Online Advertising After The Bust
from the popups-and-patents dept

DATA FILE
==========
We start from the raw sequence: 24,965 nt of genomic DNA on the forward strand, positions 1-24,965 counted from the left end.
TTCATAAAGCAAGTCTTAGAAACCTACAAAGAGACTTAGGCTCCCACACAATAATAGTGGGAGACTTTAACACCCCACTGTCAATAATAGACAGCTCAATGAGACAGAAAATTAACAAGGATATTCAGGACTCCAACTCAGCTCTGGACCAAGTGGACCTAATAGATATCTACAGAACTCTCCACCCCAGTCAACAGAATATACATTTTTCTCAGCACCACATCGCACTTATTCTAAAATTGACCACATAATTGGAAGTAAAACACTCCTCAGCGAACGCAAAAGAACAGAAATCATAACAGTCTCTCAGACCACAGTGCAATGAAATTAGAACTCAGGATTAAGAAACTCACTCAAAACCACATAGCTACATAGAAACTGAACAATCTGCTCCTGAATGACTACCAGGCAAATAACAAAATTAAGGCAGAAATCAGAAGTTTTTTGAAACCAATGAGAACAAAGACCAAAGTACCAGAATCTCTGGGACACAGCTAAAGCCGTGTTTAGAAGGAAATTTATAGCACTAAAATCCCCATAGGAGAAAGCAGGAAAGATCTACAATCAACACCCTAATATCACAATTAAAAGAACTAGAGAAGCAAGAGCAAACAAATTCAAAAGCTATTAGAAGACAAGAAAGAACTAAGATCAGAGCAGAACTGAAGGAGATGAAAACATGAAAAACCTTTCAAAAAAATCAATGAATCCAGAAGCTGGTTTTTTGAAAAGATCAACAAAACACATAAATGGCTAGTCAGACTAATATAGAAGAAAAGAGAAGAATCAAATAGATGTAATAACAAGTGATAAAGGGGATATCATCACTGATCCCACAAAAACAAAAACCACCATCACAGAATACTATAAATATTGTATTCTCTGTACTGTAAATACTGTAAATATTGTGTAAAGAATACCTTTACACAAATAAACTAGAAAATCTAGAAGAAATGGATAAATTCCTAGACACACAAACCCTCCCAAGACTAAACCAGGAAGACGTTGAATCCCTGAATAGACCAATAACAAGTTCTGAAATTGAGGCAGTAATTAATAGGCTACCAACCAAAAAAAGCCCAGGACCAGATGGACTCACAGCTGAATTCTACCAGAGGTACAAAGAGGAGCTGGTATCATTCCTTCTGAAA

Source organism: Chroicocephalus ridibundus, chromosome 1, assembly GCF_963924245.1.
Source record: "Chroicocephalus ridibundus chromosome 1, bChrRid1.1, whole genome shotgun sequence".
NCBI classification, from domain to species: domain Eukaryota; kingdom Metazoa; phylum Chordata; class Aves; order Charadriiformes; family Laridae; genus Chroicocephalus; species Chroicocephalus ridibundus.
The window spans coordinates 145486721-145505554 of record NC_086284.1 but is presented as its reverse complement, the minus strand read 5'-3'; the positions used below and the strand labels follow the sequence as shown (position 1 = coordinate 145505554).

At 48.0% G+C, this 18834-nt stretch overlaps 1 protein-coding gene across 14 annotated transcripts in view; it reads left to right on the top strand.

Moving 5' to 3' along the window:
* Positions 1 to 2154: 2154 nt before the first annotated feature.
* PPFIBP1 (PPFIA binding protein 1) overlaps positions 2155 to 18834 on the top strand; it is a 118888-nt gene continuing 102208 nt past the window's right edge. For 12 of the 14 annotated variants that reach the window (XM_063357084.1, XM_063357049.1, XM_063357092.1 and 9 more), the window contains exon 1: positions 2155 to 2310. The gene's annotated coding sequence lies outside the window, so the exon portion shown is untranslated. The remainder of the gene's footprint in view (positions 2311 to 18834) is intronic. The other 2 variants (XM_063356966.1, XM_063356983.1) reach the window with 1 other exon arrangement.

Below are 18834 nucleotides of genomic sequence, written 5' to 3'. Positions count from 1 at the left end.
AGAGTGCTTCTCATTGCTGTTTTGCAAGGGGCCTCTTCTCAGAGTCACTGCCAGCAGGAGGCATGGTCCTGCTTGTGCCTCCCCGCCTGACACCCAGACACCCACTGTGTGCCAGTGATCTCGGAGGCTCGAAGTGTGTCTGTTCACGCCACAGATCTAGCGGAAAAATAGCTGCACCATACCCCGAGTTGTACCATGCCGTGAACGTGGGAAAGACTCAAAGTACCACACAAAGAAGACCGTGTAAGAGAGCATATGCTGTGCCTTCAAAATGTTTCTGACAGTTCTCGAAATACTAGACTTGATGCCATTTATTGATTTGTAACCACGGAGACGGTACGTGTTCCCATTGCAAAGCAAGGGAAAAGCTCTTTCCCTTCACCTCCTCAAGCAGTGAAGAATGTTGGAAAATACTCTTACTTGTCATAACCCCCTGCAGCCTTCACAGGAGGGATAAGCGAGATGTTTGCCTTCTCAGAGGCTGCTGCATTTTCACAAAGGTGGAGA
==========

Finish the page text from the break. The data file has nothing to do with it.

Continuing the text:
Here are two articles about online advertising that shed some light on where the industry (unfortunately) might be headed. The first is a column by Jimmy Guterman suggesting that, for the most part, online advertising doesn’t work. Despite recent success stories from some content sites, he’s not convinced. He says that it can only work for a very small number of sites, and that most users get “banner blindness” to any form of ads that show up. He even suggests that the newly popular “text ads” will face the same problem. The one area he thinks will do okay are ads where people are specifically searching for something – so, Google’s search ads make sense, but not their recently launched contextual content site ads. His prediction is that advertisers are just going to get more and more intrusive in order to get some attention. He ends with a good question: “Are ads getting more in-your-face because that tactic works — or because advertisers can’t come up with anything better?” If he’s right, and ads are just going to get increasingly intrusive (something I’ve said many times over is a terrible idea: pissing off your users is not a business model that’s designed to last – it’s a business model designed to attract competitors who won’t piss off your users, but will offer them what they want, instead), then it sounds like the guy who owns the patent on pop-up ads is poised to do quite well for himself. He came up with the concept while running a porn site, but now is focusing his efforts on yet another business that is entirely focused on squeezing money out of a pointless internet patent. Of course, it’s tempting to think that by enforcing this patent we may get fewer pop up ads – but such patents are a terrible idea. He’s basically looking to sue everyone who has any kind of pop-up – including non-advertising, useful pop-ups. And, of course, he has a bunch more patents pending for ever-more intrusive forms of advertising.